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Before Carpathia even arrived in New York, The White Star Line made efforts to recover the dead from the Titanic disaster. Four ships, including the Mackay-Bennett, were chartered to retrieve the bodies left in the disaster area.

John Snow and Company Ltd, Halifax’s largest funeral directors, were hired to assist with funeral arrangements.

The MacKay-Bennett left Halifax on Wednesday, April 17 for the disaster area. Many vessels reported seeing bodies or wreckage in the Atlantic waters. The crew arrived in the area on Saturday, April 20.

These ships searched for the disaster site for six weeks. The MacKay-Bennett gathered so many bodies they were overwhelmed and quickly ran out of supplies to embalm the corpse. For this reason many third class passengers and crew members were returned to the sea. First class passengers were given priority to be preserved in packed ice and embalmed and placed in a casket. Captain Larnder justified this by saying these first class passengers were wealthy men with large estates to be settled.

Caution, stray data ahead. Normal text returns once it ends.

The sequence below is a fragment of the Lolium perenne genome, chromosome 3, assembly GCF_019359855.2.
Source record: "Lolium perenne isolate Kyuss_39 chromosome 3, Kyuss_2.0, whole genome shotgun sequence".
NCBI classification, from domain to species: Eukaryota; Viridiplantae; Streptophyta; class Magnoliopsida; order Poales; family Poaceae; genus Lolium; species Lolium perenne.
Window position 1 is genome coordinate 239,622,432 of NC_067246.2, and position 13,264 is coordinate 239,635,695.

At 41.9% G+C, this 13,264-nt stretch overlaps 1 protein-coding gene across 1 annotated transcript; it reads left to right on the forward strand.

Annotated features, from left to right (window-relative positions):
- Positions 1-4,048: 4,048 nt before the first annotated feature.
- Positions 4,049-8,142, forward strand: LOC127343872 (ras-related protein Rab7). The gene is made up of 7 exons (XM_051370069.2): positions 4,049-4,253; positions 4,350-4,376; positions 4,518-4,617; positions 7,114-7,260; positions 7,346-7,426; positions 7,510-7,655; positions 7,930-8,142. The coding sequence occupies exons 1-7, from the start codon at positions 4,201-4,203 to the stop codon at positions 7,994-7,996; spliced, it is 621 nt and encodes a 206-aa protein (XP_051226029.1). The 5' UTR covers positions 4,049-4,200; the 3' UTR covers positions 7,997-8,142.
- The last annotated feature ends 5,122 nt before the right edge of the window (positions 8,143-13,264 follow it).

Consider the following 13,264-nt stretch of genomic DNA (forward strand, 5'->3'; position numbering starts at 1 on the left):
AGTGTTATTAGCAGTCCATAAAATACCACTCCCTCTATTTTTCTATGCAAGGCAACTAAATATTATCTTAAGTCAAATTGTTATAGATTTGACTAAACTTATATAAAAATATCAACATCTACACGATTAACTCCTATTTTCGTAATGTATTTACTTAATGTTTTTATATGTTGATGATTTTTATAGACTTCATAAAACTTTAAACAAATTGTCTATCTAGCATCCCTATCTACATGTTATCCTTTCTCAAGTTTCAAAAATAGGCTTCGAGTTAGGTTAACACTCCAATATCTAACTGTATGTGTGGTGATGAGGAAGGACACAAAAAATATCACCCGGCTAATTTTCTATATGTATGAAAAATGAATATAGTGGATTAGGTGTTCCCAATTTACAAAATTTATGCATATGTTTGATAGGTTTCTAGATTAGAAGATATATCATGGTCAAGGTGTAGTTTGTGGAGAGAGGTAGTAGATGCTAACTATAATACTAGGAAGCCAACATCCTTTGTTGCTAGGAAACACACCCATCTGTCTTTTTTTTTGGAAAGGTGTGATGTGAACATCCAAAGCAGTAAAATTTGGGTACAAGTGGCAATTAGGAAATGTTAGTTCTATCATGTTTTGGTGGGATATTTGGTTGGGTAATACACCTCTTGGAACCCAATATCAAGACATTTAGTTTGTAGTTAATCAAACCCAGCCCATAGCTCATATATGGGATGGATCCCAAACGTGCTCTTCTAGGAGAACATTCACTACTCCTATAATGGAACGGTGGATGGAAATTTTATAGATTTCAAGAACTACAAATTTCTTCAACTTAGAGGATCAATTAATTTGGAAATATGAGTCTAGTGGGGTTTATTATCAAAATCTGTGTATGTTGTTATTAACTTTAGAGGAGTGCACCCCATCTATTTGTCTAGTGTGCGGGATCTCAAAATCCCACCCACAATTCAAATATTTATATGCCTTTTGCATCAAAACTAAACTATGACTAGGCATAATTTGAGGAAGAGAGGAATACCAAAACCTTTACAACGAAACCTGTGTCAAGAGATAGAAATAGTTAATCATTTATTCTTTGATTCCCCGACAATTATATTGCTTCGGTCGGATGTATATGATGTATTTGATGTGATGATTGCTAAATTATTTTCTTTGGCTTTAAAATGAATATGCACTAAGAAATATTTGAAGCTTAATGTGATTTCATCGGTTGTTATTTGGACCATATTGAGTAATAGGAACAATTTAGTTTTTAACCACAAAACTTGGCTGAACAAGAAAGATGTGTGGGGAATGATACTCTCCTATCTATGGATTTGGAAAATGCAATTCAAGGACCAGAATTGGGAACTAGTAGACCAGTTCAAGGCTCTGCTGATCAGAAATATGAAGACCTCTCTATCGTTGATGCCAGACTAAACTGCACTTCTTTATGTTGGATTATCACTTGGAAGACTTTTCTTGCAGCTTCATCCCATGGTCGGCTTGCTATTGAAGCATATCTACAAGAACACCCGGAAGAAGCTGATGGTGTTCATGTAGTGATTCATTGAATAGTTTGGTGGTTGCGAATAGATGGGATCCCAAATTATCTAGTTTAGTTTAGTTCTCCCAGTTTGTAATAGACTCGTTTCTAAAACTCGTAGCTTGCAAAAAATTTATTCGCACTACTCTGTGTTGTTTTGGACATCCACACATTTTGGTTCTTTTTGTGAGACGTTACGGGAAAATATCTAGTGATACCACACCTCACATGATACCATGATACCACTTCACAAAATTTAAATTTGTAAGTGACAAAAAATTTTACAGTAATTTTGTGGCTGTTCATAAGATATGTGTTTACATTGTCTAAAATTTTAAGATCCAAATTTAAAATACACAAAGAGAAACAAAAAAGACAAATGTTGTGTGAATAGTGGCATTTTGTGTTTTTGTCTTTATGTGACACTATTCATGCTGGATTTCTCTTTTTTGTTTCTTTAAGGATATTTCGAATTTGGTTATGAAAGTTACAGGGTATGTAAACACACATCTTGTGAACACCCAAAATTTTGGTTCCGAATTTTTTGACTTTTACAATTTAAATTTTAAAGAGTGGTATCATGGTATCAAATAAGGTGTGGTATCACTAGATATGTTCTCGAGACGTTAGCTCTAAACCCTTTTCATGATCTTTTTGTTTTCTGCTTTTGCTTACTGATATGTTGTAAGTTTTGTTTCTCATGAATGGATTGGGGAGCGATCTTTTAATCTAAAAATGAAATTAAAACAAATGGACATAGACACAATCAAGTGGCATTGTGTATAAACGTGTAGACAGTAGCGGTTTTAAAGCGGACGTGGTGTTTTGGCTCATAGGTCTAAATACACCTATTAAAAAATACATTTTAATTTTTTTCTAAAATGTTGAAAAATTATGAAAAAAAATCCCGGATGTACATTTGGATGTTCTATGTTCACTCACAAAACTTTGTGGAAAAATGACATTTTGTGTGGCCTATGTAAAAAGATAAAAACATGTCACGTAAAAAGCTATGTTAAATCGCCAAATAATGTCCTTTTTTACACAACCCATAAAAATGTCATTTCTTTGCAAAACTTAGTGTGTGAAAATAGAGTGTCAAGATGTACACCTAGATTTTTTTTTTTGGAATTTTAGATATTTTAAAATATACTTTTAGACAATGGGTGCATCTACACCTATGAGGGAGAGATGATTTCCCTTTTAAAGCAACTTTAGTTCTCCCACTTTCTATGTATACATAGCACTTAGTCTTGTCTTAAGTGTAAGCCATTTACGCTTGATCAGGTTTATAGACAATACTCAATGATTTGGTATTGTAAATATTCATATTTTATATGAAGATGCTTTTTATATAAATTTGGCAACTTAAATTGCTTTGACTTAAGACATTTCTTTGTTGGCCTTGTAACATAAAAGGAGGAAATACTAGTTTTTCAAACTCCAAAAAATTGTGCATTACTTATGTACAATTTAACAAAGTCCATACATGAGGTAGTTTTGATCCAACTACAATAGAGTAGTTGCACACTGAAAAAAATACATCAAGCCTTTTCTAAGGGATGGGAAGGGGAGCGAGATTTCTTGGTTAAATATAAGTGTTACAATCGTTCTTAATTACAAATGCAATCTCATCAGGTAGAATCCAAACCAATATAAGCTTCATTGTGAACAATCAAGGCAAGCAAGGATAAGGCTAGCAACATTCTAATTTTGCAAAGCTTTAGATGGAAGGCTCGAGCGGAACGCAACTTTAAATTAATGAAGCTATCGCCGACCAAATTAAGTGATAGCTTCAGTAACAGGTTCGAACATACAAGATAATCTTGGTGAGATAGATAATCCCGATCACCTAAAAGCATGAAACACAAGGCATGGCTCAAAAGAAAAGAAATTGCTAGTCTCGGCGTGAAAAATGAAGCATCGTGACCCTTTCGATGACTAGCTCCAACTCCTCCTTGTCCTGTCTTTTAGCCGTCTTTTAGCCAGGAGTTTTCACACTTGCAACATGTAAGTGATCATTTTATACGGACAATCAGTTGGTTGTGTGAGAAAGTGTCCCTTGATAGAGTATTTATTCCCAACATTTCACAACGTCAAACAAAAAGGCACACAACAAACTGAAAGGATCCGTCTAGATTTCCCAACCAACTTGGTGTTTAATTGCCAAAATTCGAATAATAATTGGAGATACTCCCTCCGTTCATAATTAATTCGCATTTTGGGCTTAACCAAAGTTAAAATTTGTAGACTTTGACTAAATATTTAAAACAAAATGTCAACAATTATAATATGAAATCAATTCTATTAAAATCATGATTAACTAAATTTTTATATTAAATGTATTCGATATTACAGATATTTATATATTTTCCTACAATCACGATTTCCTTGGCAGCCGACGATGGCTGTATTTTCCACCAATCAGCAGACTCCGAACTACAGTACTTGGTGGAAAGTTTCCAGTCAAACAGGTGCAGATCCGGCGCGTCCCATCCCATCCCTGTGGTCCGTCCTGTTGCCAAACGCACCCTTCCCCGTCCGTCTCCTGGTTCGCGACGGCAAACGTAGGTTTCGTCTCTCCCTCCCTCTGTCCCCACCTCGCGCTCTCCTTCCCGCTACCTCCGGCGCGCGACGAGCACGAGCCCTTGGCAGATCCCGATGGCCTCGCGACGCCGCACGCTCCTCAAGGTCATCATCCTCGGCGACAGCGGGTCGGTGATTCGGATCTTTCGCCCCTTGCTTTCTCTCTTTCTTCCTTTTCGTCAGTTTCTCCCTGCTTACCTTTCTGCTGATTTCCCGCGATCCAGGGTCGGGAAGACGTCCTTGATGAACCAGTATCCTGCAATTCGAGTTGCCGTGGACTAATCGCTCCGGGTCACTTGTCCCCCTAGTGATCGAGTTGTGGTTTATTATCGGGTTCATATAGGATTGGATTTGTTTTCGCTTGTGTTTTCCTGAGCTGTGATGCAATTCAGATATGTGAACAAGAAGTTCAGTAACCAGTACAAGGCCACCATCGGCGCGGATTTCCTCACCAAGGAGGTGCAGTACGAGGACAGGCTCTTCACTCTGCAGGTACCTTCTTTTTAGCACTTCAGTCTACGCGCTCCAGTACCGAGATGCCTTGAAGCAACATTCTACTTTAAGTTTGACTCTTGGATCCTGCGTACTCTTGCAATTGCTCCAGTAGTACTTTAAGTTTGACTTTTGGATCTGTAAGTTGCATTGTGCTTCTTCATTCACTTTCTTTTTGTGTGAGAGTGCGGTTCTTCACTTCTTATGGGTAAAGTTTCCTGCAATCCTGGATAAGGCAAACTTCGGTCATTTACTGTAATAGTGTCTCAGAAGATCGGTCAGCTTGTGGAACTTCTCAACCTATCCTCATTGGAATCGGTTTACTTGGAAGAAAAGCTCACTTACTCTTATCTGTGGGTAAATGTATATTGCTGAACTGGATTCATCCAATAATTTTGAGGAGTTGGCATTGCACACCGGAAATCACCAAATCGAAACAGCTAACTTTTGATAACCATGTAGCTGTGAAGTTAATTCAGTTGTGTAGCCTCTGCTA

Some of the bodies were so badly disconfigured that identification would be impossible. They were wrapped in a cloth and weighted down to be recommitted to the sea. Rev. K. C. Hind conducted a service for the bodies before they were returned to the sea. Each body that was preserved was given a number and the possessions on their body were bagged with the same number.